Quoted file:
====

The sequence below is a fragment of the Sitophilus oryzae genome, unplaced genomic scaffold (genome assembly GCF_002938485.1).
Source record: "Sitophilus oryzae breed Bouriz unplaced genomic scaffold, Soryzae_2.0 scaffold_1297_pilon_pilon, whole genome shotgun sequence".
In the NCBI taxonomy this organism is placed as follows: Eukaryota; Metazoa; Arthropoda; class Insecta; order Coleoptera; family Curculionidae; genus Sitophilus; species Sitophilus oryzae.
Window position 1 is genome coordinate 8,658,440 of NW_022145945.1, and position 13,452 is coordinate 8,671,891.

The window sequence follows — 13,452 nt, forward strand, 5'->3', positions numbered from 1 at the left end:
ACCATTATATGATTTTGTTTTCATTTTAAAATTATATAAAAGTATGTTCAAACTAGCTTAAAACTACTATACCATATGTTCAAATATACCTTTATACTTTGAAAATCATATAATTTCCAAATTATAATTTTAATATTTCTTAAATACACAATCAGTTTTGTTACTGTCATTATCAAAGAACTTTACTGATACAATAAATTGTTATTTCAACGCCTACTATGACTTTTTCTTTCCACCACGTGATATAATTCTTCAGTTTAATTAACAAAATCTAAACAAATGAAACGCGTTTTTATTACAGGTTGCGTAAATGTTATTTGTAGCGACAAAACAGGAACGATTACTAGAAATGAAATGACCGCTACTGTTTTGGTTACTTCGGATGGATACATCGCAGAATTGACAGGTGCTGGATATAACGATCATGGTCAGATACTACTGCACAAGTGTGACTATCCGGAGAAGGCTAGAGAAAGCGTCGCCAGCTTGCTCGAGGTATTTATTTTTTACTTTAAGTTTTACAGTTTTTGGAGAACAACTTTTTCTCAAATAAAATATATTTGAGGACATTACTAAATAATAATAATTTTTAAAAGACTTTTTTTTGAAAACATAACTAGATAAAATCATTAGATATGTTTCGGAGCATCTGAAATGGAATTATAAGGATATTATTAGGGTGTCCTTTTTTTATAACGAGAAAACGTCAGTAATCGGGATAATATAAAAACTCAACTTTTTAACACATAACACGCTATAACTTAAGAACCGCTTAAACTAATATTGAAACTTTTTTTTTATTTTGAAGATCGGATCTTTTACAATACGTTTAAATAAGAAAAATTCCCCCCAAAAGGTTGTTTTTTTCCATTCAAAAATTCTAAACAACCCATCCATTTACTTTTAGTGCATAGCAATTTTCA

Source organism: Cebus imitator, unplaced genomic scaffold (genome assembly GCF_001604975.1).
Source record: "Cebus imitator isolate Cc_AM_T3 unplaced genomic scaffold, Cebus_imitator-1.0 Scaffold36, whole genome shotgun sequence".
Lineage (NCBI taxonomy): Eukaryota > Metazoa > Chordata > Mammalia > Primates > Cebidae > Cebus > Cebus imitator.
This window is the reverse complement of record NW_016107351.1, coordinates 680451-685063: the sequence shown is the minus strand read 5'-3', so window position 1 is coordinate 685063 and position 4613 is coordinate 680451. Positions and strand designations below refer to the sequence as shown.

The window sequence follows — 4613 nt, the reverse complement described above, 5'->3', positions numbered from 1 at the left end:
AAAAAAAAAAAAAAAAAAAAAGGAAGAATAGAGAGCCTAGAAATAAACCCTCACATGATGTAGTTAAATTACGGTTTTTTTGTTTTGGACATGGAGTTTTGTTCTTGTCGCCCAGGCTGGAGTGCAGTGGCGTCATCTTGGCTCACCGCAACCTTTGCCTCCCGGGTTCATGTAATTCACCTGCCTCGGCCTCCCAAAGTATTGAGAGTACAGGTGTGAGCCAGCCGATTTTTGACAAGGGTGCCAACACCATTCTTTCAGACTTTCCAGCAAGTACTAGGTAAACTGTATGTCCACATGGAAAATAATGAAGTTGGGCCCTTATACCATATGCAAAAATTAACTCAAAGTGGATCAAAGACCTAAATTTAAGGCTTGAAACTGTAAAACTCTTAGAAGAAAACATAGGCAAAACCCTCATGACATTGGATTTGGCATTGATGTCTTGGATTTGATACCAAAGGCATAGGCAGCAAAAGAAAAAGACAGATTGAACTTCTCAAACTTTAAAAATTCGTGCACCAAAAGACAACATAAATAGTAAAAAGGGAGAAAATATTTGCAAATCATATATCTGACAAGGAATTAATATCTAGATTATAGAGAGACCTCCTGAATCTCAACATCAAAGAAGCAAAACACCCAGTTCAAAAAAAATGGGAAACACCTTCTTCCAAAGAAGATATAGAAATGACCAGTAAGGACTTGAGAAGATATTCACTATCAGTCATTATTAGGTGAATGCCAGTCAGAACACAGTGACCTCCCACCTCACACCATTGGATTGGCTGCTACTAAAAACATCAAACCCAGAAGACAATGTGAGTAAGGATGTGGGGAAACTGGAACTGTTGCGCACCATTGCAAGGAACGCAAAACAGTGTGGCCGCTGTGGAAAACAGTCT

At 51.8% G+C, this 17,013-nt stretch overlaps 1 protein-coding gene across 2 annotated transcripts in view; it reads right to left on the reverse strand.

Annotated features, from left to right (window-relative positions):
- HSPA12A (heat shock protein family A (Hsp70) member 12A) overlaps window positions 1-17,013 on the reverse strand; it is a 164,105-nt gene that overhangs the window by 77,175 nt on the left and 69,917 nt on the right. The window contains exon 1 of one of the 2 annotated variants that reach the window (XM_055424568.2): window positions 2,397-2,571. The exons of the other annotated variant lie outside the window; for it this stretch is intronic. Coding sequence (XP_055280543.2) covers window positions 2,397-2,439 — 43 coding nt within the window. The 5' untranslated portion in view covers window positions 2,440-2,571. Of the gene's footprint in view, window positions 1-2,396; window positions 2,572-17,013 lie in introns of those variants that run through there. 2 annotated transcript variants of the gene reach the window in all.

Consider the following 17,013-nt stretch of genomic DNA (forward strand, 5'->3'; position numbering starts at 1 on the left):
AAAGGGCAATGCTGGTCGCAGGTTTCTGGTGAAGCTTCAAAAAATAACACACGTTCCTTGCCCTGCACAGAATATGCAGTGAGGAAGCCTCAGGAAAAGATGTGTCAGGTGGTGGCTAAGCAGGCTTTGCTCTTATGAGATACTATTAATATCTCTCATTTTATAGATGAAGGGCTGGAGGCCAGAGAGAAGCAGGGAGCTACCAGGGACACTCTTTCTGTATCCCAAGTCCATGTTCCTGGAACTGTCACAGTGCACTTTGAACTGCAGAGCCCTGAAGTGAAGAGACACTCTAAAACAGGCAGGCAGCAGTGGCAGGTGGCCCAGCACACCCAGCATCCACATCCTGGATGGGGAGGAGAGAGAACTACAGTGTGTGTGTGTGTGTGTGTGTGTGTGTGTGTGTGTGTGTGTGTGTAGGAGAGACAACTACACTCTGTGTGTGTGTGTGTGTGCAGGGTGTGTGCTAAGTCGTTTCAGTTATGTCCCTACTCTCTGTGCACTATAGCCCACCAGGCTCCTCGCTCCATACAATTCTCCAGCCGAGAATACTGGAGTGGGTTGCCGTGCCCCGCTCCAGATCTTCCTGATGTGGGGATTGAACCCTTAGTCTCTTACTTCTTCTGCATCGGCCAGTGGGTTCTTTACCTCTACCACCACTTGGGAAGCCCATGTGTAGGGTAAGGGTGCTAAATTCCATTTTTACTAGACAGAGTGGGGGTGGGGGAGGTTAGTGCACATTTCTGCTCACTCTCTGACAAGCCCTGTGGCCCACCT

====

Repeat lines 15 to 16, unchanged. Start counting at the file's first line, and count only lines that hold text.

- HSPA12A (heat shock protein family A (Hsp70) member 12A) overlaps window positions 1-17,013 on the reverse strand; it is a 164,105-nt gene that overhangs the window by 77,175 nt on the left and 69,917 nt on the right. The window contains exon 1 of one of the 2 annotated variants that reach the window (XM_055424568.2): window positions 2,397-2,571. The exons of the other annotated variant lie outside the window; for it this stretch is intronic. Coding sequence (XP_055280543.2) covers window positions 2,397-2,439 — 43 coding nt within the window. The 5' untranslated portion in view covers window positions 2,440-2,571. Of the gene's footprint in view, window positions 1-2,396; window positions 2,572-17,013 lie in introns of those variants that run through there. 2 annotated transcript variants of the gene reach the window in all.

Consider the following 17,013-nt stretch of genomic DNA (forward strand, 5'->3'; position numbering starts at 1 on the left):